Pandemics implicate how we think about our social support networks.
Posted May 20, 2020
You may not remember the exact time or even day when it happened. But it did—for all of us. The possibility of meeting various and new people in distinct contexts is now a memory and a dream. Prior to the pandemic, each day provided the possibility of sharing space with people in a variety of contexts and situations—work, gym, neighbor’s houses, school, church, volunteering, clubs. And then they were gone. Not just the situations, but what the situations made possible in ways that few of us previously considered.
Are you feeling trapped? Stuck? Hopefully, you are surrounded by people who love and care for you as you do for them. Nonetheless, you can love someone and still feel stuck and claustrophobic. Your loved ones are probably thinking the same. It’s nothing personal, but at the same time, it is absolutely personal.
Our need for interaction and support does not go away in the midst of a pandemic. Rather, it is likely intensified because many of us are scared, anxious, uncertain, and trying to adapt to circumstances that were not of our own choosing. And so we turn to the people nearest to us in our shared, physical spaces. And this may be a spouse, partner, child, or parent. Someone you deeply care about and who cares about you. But something is different, perhaps even strained.
You are more frustrated with them.
They are more frustrated with you.
Your patience level is at an all-time low.
Their patience level is at an all-time low.
But you care for this person.
And they care for you.
Social contexts matter because they provide us instructions for knowing how to present ourselves. They give us permission to enact various parts of ourselves called forth by particular contexts and expectations. We act one way at home that doesn’t translate well at school. And we talk differently when amidst friends than we ever would with family. We reveal vulnerabilities to a partner in ways we would never conceive of sharing at work.
Even when these dynamic social contexts are not accessible and we are left with only one unchanging context for interaction with the same person/people, hour after hour, we don’t stop wanting to find an audience for our social and support needs.
When we channel the breadth of our needs and desires into the very person/people we are sharing physical space with during the pandemic, relationship confusion—and frustration—inevitably occur.
This form of “context collapse” can distort our relationships because our multiple and diverse needs for support and self-presentation get compressed into one audience. How can’t it create relationship confusion and frustration when you want one audience—or one person—to give you absolute freedom to share what you are thinking in one moment and then in the very next minute, offer an objective viewpoint? How can’t it create relationship confusion and frustration when you want one audience—or one person—to remain authentic to their own beliefs and listen to you without judgment? How can’t it create confusion and frustration when you want someone to love you unconditionally while also holding you accountable to the previous boundaries of your relationship?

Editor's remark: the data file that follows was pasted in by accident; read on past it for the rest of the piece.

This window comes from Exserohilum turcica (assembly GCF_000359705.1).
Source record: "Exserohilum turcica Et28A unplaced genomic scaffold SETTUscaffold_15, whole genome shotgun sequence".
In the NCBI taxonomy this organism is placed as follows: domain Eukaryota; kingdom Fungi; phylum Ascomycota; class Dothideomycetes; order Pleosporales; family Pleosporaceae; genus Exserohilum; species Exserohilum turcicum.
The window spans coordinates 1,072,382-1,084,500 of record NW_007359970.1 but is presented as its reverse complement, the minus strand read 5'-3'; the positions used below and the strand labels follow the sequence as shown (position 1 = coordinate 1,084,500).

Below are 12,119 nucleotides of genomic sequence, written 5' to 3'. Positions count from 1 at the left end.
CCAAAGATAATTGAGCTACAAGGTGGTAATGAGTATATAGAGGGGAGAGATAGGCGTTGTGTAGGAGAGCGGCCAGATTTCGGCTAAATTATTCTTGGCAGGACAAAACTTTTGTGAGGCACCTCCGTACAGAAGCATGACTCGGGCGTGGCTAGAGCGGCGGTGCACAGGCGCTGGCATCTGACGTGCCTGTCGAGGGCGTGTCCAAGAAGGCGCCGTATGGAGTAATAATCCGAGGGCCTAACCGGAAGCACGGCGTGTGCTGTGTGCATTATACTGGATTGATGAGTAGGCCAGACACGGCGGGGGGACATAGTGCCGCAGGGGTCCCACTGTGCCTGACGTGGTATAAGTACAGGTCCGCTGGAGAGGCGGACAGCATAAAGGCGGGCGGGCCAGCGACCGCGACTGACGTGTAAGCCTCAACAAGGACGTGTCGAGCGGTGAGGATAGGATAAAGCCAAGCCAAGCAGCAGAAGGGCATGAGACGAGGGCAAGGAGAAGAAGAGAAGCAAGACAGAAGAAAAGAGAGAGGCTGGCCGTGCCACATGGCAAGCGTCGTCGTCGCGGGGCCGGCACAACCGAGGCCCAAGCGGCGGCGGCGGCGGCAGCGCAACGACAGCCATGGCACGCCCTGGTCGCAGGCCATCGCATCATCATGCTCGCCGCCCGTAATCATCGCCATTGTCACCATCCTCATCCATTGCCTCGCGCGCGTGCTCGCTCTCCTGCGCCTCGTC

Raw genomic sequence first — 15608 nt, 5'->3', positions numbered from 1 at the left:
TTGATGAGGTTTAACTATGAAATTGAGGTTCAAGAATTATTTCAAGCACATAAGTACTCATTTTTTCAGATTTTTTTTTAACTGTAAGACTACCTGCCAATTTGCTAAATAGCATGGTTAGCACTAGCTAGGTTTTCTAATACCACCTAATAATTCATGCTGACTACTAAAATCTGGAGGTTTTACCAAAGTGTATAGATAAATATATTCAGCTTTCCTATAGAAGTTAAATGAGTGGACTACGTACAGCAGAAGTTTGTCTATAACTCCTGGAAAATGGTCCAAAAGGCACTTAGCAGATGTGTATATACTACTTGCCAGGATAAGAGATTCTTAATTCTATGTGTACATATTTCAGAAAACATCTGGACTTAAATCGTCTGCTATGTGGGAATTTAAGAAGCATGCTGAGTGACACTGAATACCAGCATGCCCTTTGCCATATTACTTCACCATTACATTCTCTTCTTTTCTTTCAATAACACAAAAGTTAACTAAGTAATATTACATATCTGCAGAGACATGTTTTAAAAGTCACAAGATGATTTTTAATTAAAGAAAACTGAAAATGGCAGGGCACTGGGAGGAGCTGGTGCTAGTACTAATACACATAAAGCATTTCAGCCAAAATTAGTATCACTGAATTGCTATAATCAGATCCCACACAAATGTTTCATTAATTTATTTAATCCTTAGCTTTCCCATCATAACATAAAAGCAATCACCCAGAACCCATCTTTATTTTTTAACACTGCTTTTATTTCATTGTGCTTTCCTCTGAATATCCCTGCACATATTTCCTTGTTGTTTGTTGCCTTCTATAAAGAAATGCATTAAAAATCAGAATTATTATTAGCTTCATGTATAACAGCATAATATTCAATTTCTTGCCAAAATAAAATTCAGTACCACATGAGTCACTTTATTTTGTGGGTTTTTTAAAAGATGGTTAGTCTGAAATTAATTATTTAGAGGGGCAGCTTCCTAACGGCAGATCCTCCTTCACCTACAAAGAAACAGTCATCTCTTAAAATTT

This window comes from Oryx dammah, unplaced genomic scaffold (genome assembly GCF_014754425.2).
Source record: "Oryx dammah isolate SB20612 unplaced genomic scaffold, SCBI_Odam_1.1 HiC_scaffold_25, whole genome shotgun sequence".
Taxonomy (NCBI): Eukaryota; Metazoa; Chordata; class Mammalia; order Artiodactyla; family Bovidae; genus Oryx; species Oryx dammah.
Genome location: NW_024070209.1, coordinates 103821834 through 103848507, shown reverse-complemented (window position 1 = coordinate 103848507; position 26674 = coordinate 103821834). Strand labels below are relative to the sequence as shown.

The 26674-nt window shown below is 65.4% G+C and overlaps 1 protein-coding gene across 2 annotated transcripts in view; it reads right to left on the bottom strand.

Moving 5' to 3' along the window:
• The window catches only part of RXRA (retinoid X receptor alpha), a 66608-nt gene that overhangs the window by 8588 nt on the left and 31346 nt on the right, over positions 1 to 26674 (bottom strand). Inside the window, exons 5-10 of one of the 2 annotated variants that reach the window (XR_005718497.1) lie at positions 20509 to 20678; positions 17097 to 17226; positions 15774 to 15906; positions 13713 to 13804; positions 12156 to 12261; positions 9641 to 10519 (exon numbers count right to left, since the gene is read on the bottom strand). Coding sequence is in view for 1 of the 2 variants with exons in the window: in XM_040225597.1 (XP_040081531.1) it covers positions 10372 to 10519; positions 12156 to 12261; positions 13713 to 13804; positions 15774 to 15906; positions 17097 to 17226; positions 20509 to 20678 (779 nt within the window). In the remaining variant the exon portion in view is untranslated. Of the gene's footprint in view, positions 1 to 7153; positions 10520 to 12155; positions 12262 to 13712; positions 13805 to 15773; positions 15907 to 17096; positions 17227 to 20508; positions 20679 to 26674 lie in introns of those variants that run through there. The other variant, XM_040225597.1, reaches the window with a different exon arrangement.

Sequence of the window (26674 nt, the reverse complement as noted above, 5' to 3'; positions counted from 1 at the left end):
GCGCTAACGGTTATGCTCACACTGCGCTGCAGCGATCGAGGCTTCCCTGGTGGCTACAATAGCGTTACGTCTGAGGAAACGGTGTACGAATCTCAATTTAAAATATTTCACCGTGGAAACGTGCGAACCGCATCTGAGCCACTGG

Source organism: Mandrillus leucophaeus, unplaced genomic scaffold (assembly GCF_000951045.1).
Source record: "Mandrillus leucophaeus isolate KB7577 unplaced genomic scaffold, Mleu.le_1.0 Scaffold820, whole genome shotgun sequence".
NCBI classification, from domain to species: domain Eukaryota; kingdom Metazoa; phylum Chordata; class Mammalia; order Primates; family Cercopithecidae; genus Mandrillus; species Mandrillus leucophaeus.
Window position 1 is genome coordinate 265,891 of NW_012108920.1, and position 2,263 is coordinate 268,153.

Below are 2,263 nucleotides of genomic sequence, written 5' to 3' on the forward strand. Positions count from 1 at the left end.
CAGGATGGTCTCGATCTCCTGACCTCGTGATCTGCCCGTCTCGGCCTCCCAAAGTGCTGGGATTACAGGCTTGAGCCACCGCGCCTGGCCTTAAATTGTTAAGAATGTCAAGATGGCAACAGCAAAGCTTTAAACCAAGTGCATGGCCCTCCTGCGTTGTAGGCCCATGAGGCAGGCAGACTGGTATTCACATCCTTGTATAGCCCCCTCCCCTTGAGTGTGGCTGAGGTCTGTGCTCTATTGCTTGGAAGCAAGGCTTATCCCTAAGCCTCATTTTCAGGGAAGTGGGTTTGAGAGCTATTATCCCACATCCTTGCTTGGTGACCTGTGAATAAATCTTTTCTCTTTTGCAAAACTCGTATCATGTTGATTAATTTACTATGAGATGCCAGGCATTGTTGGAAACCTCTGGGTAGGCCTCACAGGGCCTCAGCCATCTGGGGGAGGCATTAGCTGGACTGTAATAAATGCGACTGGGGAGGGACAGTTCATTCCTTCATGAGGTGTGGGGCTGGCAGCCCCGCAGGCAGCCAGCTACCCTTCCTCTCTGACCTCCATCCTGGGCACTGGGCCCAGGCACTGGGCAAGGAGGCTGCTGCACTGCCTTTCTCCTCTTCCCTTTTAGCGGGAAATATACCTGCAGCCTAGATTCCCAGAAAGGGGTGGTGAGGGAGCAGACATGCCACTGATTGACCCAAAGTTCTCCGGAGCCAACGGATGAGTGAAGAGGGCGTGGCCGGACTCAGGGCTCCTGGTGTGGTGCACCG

A casualty of channeling all of our various hopes and needs and expectations onto one audience is an inability to recognize who is nearest to us. When this happens, frustration and disappointment cloud our ability to acknowledge and appreciate what this very person, this one person nearest to us, can provide as we preoccupy ourselves with wanting them to be everyone else but themselves.
Caregivers often experience this form of relationship confusion as they may feel like they are called to be the audience for all of their loved one’s needs. In addition to their pre-existing relationship with their loved one, they may feel compelled to fill the role of friend, supporter, comforter, doctor, nurse, physical therapist, listener, and on and on. Trapped in static definitions of what it used to mean to be in a relationship with a loved one—parent, child, spouse—a caregivers’ relationship reality is always different than what outsiders can appreciate. It’s always something more. Always something less. Always something similar. Always something different. And always more complicated and contradictory than it used to be.
Bazarova, N. Choi, Y. (2014). Self-disclosure in social media: Extending the functional approach to disclosure motivations and characteristics on social network sites. Journal of Communication, 64, 4, 635-657. I am reconceiving the mediated construct of “context collapse” to highlight similar audience in-person impacts that have resulted as a result of pandemic stay-at-home orders.
Thomson, D. & White, Z. (2019). The unexpected journey of caring: The transformation from loved one to caregiver. Rowman & Littlefield.
Marwick, A. & Boyd, D. (2011). I tweet honestly, I tweet passionately: Twitter users, context collapse, and the imagined audience. New Media and Society, 13(1), 114-133. I am reconceiving the mediated construct of “context” collapse to highlight similar audience in-person impacts that have resulted as a result of pandemic stay-at-home orders.